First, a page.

SPECIAL ISSUE ARTICLES
A geological assessment of the carbon storage potential of structural closures in the East Midlands shelf, United Kingdom Southern North Sea
Potential for CO2 sequestration in saline formations in the western offshore Netherlands: A preliminary study—Expanding carbon capture and storage beyond depleted fields
Reservoir characterization and comparison of seismicity-monitoring methods at West Seminole for CO2 utilization and storage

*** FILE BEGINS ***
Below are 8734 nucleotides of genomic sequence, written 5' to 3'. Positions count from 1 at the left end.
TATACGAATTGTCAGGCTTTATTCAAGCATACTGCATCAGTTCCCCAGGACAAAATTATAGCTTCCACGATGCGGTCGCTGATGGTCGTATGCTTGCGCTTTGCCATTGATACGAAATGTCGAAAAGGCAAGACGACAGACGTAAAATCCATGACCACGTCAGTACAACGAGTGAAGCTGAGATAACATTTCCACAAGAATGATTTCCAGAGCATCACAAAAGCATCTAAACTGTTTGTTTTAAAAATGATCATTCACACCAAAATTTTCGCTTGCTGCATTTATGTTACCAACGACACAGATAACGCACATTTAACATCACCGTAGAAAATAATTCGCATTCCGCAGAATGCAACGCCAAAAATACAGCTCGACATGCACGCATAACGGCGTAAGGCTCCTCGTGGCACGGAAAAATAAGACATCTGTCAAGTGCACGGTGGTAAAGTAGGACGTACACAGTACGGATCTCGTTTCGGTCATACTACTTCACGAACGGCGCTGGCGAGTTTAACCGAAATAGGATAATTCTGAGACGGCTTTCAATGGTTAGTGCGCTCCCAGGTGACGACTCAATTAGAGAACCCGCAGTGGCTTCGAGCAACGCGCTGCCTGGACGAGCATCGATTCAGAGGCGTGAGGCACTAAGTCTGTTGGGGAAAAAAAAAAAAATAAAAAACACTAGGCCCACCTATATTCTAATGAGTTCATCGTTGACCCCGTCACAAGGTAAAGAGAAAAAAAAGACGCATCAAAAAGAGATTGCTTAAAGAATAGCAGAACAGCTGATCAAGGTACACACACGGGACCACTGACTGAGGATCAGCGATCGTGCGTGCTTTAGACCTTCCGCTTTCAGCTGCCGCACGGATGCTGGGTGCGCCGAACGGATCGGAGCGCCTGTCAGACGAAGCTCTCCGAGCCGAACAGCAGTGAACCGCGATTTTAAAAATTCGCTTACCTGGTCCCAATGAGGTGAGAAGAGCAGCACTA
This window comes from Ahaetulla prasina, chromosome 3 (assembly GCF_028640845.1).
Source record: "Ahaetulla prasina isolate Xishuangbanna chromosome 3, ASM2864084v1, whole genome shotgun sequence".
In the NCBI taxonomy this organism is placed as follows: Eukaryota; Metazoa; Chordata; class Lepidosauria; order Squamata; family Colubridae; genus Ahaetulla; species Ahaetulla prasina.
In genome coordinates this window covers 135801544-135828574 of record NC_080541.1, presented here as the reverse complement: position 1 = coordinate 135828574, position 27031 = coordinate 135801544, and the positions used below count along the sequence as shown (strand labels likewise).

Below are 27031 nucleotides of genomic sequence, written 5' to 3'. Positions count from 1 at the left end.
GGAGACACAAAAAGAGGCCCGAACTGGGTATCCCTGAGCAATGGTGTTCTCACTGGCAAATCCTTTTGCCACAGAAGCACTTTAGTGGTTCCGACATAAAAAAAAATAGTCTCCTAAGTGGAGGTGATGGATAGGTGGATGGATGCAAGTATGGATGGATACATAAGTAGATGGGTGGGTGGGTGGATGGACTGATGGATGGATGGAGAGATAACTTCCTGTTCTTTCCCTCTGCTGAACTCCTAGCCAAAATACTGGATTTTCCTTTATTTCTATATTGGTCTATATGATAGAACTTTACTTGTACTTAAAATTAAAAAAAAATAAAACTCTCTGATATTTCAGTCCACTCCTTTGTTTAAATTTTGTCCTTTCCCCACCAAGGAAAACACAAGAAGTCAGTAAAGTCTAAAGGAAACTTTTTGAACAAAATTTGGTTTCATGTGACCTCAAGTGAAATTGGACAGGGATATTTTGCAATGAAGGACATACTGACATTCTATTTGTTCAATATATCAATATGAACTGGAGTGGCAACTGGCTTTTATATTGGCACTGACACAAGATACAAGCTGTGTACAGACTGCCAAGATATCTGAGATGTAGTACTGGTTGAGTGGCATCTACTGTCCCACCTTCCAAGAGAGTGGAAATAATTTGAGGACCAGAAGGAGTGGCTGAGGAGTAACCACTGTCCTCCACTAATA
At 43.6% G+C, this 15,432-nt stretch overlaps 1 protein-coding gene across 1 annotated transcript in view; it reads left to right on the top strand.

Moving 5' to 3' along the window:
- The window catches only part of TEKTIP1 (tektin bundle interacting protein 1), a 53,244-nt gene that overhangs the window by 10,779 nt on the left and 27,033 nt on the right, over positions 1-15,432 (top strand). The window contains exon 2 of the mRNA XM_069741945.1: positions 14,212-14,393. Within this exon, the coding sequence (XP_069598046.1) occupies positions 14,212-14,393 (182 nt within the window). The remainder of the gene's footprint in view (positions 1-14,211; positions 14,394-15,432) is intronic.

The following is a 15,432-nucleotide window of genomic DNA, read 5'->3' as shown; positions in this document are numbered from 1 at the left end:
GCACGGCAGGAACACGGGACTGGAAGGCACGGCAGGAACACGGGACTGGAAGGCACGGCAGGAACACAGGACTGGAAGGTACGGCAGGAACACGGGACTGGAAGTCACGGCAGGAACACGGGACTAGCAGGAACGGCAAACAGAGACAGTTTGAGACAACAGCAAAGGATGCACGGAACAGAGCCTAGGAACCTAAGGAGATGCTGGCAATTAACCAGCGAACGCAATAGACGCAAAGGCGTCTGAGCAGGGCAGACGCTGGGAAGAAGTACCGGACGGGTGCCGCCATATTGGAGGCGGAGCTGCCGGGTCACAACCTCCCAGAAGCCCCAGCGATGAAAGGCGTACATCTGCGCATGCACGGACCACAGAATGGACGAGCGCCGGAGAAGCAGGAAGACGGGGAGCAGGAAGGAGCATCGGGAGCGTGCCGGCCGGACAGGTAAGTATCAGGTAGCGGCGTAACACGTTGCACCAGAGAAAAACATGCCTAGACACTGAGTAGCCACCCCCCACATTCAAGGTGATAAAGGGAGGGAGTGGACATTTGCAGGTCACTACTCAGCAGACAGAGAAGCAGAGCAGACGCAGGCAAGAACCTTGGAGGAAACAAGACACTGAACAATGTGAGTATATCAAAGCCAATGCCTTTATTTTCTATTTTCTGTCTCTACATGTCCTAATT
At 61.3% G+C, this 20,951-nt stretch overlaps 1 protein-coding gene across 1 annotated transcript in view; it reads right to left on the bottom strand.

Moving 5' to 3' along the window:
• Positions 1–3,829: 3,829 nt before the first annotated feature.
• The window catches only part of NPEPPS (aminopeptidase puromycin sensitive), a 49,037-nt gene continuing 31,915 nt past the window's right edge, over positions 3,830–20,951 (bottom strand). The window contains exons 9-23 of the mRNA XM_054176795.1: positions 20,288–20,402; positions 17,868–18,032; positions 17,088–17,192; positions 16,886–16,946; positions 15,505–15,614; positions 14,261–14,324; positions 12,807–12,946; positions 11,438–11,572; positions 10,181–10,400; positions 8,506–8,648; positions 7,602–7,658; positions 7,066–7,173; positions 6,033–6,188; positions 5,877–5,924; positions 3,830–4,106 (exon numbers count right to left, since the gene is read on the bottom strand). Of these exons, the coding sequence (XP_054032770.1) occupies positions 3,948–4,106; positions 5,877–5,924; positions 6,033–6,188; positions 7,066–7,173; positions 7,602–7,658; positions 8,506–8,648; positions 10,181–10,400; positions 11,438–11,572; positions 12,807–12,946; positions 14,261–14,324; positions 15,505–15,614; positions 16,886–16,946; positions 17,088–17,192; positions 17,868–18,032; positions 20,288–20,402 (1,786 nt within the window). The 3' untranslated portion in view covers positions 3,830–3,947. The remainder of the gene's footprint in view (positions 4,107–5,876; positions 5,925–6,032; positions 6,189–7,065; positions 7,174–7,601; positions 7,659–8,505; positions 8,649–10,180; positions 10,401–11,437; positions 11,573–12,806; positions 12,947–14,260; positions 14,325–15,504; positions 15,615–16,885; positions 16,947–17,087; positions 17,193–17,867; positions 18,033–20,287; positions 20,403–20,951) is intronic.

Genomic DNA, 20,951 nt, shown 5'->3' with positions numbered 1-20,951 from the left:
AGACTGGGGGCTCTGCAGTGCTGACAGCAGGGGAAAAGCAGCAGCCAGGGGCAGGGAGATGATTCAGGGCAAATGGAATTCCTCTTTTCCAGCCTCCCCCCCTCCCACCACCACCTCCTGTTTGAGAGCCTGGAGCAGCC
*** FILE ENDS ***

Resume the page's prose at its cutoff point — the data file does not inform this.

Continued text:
ON COVER – Cliff section forming the eastern wall of Tynemouth Priory, Newcastle-Upon-Tyne, northeastern England. The section exposes onshore equivalents to the upper Paleozoic (Carboniferous and Permian) sediments that form the main reservoir targets buried beneath offshore waters of the Southern North Sea. The lower part of the cliff face consists of channelized fluvio-deltaic sediments of Pennsylvanian age. The middle part of the section comprises aeolian dunes termed the Yellow Sands that are lateral equivalents to the Permian (Rotliegend Group) Leman Sandstone Formation that housed the majority of gas reserves and now forms a target for carbon capture, utilization, and storage. Permian (Zechstein Group) carbonates, upper part of the section, the depositional (basinal) evaporitic equivalents of which form the main regional seal for the petroleum system and the carbon storage opportunity describedbydeJonge-Anderson et al., p. 1827 of this issue of the Bulletin. The wave cut platform is also cut by a Cenozoic igneous dyke, the intrusion of which introduced carbon dioxide and other contaminants in the subsurface reservoirs in the Anglo-Polish Basin. Photograph taken by John Underhill.
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